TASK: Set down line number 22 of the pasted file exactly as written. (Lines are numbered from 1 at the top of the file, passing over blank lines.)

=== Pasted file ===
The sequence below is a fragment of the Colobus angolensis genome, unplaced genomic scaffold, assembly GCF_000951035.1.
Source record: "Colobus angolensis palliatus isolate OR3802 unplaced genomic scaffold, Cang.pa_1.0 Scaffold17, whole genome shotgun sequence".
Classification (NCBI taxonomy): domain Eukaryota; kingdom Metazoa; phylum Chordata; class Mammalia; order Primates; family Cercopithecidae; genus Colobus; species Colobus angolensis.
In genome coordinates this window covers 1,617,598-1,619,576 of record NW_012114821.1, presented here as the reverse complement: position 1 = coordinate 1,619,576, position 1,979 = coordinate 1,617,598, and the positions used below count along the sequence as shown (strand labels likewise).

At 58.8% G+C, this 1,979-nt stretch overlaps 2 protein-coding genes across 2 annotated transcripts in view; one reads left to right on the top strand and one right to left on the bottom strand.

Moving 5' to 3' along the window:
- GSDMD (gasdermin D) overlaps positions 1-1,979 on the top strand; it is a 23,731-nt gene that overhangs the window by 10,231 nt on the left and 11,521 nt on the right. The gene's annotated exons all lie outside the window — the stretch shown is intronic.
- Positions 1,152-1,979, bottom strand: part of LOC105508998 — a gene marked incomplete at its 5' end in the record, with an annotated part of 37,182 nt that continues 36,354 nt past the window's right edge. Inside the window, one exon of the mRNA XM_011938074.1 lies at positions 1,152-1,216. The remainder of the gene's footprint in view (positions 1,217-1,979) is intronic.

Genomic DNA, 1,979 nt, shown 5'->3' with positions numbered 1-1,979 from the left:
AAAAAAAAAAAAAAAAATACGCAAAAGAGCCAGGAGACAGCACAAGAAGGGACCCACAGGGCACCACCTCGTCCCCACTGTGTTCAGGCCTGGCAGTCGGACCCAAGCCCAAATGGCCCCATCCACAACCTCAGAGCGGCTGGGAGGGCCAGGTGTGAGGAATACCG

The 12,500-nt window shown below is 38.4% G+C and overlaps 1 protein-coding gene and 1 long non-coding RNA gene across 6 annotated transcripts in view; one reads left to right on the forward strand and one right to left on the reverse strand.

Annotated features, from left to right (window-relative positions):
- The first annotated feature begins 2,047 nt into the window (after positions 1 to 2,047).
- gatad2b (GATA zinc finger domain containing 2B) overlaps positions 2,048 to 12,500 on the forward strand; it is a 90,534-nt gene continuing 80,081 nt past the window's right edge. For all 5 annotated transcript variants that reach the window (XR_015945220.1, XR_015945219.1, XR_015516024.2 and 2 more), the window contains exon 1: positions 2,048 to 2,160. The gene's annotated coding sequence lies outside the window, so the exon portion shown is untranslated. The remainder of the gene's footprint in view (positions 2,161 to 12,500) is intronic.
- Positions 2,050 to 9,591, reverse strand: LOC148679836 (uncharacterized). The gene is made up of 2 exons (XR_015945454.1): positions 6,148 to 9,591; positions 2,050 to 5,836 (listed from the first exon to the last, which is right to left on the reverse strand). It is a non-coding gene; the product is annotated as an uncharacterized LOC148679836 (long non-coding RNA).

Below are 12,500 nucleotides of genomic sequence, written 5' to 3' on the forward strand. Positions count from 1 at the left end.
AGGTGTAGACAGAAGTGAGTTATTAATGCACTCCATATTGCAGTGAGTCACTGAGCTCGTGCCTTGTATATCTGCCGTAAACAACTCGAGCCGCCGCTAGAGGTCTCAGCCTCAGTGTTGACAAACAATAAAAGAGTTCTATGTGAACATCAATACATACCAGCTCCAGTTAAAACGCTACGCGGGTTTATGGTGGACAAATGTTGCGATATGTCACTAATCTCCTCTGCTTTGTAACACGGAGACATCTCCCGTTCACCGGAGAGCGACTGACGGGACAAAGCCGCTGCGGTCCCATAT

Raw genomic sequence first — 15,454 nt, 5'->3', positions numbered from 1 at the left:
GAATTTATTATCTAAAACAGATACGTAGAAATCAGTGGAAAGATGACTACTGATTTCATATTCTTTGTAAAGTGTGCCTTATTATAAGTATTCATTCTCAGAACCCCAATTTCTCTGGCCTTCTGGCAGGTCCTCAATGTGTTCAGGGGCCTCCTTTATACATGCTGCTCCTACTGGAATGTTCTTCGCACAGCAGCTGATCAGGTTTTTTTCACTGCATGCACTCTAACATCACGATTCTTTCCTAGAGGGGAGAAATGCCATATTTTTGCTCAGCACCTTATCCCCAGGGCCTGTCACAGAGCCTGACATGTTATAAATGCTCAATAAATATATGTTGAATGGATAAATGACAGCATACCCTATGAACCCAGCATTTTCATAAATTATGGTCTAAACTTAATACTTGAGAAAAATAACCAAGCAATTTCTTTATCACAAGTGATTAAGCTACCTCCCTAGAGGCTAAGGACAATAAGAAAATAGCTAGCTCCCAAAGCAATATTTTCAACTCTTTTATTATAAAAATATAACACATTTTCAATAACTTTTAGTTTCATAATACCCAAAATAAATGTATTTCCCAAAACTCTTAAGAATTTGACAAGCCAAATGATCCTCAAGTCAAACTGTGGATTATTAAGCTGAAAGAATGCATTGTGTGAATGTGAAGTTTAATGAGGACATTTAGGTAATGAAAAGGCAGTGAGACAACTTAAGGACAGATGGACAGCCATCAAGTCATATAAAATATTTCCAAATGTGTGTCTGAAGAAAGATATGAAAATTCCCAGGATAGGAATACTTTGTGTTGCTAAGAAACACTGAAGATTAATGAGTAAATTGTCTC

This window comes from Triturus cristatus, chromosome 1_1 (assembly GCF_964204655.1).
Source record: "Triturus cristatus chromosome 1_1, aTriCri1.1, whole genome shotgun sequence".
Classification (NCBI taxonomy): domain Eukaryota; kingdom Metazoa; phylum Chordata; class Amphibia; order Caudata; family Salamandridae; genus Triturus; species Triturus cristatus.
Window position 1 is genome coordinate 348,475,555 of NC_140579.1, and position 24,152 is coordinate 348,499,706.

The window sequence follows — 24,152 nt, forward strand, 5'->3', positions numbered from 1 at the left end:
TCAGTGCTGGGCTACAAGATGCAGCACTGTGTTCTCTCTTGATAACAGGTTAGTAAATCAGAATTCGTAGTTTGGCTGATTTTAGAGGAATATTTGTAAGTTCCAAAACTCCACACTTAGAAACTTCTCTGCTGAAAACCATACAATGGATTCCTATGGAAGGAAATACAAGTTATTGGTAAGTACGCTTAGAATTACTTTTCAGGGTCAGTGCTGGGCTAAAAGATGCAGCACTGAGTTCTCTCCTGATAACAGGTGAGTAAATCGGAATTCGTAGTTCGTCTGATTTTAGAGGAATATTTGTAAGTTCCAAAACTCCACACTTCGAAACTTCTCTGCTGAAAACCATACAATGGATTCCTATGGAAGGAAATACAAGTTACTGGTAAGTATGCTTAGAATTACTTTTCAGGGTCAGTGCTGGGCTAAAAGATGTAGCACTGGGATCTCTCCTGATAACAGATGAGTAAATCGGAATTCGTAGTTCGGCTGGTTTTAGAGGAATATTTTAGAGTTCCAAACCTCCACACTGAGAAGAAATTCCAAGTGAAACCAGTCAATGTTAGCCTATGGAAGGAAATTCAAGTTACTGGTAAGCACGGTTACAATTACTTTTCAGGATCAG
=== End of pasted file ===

Classification (NCBI taxonomy): domain Eukaryota; kingdom Metazoa; phylum Chordata; class Amphibia; order Caudata; family Salamandridae; genus Triturus; species Triturus cristatus.